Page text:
Apr 24, 2013
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Blacksabbath25 said:
Yes I agree a lot of theses bands want there product to sound the very best I was listening to a blues album the other day and I thought what a great sounding album and it makes so much difference when you listen to a album that’s been recorded properly it’s much easier to listen to and I enjoy picking out all of the different instruments that are being used .
What I find most annoying is not compression per se, dynamic range on a lot of pop/rock material is ****** all in any case, it really does not bother me, digital overload does.

It appears to me that some recordings are mastered with the levels so high that they exceed the maximum permisable level and are simply squared off. This produces a kind of distortion that I find most annoying, so much so that I will simply not listen to it. In my constant search for new and interesting music, I find that happens quite often. I rarely get past the first minute or so, whatever the merits of the music.

At the opposite end of the spectrum I have been listening to some late 50s early 60s Blue Note recordings. At this time Blue Notes primary output was mono, with the music usually recorded in one take to a single track recorder. Strangely, at this time, a back up recording was often made to a two track recorder, not stereo but typically bass and drums on one track, piano and horns on another, though this varied.

As stereo recordings became the norm, many of these recordings were remixed from the two track masters to give a sort of stereo effect, relatively simple techniques were used and the results often quite good. Similarly the (Columbia) recordings of Kind of Blue, were recorded to a three track machine, no attention to stereo, just different musicians in different tracks. The mono discs were originally cut from separate mono masters, long since lost, the expansive soundstage of the stereo discs are believed to be a result of 'leakage' into the various mics caused by the reverberent nature of the hall used for the recording.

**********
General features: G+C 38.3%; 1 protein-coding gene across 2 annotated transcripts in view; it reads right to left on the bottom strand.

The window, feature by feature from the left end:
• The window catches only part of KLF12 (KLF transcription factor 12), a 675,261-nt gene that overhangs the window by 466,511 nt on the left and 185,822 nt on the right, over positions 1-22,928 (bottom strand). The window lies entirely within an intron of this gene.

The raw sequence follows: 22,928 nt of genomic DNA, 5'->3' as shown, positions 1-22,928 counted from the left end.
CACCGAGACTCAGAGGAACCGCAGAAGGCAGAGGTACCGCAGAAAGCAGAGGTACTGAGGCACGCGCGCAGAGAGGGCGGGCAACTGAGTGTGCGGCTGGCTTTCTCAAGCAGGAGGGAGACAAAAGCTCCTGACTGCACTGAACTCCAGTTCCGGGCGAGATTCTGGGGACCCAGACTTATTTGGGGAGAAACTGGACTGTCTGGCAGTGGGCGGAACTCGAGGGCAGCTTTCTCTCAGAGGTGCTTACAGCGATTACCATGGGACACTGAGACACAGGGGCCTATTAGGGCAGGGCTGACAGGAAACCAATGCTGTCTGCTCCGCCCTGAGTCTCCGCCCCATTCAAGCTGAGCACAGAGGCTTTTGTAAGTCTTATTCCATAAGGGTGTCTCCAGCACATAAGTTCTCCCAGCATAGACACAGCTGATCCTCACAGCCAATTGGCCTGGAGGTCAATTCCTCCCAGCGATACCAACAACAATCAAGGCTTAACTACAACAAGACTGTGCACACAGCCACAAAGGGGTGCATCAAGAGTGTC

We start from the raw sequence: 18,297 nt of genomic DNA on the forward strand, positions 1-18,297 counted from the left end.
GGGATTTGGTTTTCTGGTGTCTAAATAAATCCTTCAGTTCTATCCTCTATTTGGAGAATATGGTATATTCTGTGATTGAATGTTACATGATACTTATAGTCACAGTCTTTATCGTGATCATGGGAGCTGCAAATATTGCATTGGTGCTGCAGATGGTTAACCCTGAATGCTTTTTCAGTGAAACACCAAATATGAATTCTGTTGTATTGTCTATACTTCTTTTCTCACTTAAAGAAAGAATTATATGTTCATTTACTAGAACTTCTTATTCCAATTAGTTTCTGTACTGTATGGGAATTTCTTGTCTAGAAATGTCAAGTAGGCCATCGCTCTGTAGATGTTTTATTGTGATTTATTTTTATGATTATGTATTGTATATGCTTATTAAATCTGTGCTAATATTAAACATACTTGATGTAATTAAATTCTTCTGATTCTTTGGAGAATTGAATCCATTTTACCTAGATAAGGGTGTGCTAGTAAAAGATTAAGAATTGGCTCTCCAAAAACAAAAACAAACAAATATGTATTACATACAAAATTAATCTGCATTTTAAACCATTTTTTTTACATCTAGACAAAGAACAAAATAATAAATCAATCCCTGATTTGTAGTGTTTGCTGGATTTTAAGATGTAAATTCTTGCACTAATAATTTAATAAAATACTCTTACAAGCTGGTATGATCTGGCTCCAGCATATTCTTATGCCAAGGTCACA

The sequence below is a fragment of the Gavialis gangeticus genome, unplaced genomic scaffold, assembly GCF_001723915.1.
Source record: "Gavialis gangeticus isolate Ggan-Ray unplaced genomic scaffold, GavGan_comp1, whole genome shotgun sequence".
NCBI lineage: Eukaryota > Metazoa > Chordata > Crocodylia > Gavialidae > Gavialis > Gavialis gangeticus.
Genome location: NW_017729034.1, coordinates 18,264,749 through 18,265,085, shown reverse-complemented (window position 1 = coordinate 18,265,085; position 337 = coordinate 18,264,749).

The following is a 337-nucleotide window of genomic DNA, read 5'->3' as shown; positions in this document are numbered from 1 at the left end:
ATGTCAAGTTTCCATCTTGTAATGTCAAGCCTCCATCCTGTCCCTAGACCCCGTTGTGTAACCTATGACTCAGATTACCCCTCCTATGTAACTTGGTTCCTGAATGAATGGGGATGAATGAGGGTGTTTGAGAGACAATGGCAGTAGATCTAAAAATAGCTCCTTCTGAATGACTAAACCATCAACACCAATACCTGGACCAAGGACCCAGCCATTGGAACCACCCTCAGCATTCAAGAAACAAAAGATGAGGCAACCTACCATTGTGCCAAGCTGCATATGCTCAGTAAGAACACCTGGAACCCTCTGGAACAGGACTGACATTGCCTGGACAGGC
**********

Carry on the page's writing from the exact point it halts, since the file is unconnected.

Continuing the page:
Despite the decidedly 'low resolution' equipment in use at this time, the recordings are generally excellent, with the differences in production being clearly audible in the various versions. That this sort of quality was obtained by the recording equipment and techniques of more than 50 years ago rather puts to shame so many modern recordings, the quality of the released product is disgraceful in so many cases.
 

Blacksabbath25

Well-known member
Sep 20, 2015
289
77
10,970
davedotco said:
Blacksabbath25 said:
Yes I agree a lot of theses bands want there product to sound the very best I was listening to a blues album the other day and I thought what a great sounding album and it makes so much difference when you listen to a album that’s been recorded properly it’s much easier to listen to and I enjoy picking out all of the different instruments that are being used .
What I find most annoying is not compression per se, dynamic range on a lot of pop/rock material is ****** all in any case, it really does not bother me, digital overload does.

It appears to me that some recordings are mastered with the levels so high that they exceed the maximum permisable level and are simply squared off. This produces a kind of distortion that I find most annoying, so much so that I will simply not listen to it. In my constant search for new and interesting music, I find that happens quite often. I rarely get past the first minute or so, whatever the merits of the music.

At the opposite end of the spectrum I have been listening to some late 50s early 60s Blue Note recordings. At this time Blue Notes primary output was mono, with the music usually recorded in one take to a single track recorder. Strangely, at this time, a back up recording was often made to a two track recorder, not stereo but typically bass and drums on one track, piano and horns on another, though this varied.